The last recurring female character on the show is Amy, and in my opinion, her representation is the worst out of all three of the main female characters. She is a brilliant scientist, but she is not “beautiful” or “popular”. She is the quintessential “nerd girl”. Like the other two women she is introduced as a love interest, though unlike Bernadette and Penny, Amy is fighting for the attention of her male counterpart, Sheldon. Though Amy is brilliant and kind, Sheldon, a largely asexual character, barely notices her. When he finally deigns to date her she is shown as simply thrilled that a man would be interested in her at all. The rest of her existence on the show is centered around her mad pursuit of the attention of a man who really doesn’t care that she exists unless it suits him. The implication under all of this is that Amy should just deal with it and be glad that anyone is interested. Unfortunately, she rarely stands up for herself and largely does just deal with it. In the later seasons she does dump Sheldon and date other men, but ultimately returns to Sheldon when he finally, after four years of dating, makes a marginal attempt to express his feelings. Again, the implication is that she should take what little he is willing to give.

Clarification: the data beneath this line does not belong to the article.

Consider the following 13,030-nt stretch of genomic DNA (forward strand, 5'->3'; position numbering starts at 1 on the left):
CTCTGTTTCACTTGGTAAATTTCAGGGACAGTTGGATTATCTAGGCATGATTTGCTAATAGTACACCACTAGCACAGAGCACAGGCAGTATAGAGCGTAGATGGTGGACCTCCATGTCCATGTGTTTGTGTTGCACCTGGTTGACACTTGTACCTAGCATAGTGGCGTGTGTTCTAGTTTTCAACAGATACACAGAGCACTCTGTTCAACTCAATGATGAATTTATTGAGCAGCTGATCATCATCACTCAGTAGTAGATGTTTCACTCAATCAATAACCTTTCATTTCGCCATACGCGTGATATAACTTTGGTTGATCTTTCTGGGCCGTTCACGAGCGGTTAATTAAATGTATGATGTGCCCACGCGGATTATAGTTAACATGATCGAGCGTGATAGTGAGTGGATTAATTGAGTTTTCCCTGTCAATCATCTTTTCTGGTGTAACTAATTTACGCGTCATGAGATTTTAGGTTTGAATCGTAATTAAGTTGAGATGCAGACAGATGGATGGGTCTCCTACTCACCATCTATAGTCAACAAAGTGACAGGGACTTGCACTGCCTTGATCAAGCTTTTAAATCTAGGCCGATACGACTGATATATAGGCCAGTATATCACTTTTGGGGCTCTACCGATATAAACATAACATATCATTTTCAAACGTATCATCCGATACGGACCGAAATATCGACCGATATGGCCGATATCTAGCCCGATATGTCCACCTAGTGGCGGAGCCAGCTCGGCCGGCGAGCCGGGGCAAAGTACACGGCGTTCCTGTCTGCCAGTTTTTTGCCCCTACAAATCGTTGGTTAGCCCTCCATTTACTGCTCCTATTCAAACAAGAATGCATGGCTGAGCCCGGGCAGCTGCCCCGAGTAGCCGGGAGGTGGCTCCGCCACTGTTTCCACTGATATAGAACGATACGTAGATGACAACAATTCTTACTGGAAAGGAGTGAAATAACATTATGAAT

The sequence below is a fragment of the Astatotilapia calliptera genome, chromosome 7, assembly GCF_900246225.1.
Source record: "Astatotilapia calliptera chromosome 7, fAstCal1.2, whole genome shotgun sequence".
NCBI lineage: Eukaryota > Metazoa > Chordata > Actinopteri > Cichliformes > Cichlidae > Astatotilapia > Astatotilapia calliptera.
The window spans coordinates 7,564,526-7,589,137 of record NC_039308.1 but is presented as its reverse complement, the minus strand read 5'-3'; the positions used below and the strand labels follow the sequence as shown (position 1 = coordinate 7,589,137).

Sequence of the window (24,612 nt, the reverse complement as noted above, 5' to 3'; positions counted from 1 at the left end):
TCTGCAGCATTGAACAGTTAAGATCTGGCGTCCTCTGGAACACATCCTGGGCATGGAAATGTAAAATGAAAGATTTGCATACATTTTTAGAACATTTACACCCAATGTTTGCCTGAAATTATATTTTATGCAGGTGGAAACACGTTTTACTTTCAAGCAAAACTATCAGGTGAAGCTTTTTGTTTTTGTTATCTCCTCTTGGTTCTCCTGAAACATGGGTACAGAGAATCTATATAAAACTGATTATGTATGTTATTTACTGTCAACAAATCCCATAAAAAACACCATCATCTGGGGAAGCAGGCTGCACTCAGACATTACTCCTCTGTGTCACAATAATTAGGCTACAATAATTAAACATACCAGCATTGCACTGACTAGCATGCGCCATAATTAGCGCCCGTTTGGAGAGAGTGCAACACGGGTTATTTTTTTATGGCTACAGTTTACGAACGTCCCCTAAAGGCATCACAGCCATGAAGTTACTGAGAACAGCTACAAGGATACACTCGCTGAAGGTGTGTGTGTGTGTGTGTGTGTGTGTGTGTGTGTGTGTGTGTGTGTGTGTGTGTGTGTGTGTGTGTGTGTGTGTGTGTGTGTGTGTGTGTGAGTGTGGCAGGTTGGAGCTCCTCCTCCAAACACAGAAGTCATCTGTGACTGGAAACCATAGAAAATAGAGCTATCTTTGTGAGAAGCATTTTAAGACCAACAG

An even more troubling dynamic surrounding Amy on the show is her interactions with the other women. Amy is the epitome of pity friend. She is desperate to get the “pretty girls”, Penny and Bernadette, to like her. She follows them around like an overeager puppy, literally begging them for attention. She is overjoyed and gracious whenever they do pay her any attention. The development of their “friendship” plays out as Bernadette and Penny getting so annoyed by her presence that they finally just give in and accept her. Obviously, Amy is overjoyed that she has been allowed in to the cool girls club and continues to do everything she can to please. Eventually the women do begin to like Amy for who she is and encourage her to end her one sided relationship with Sheldon, but it is still clear that Penny and Bernadette are the superior women because of their aesthetic.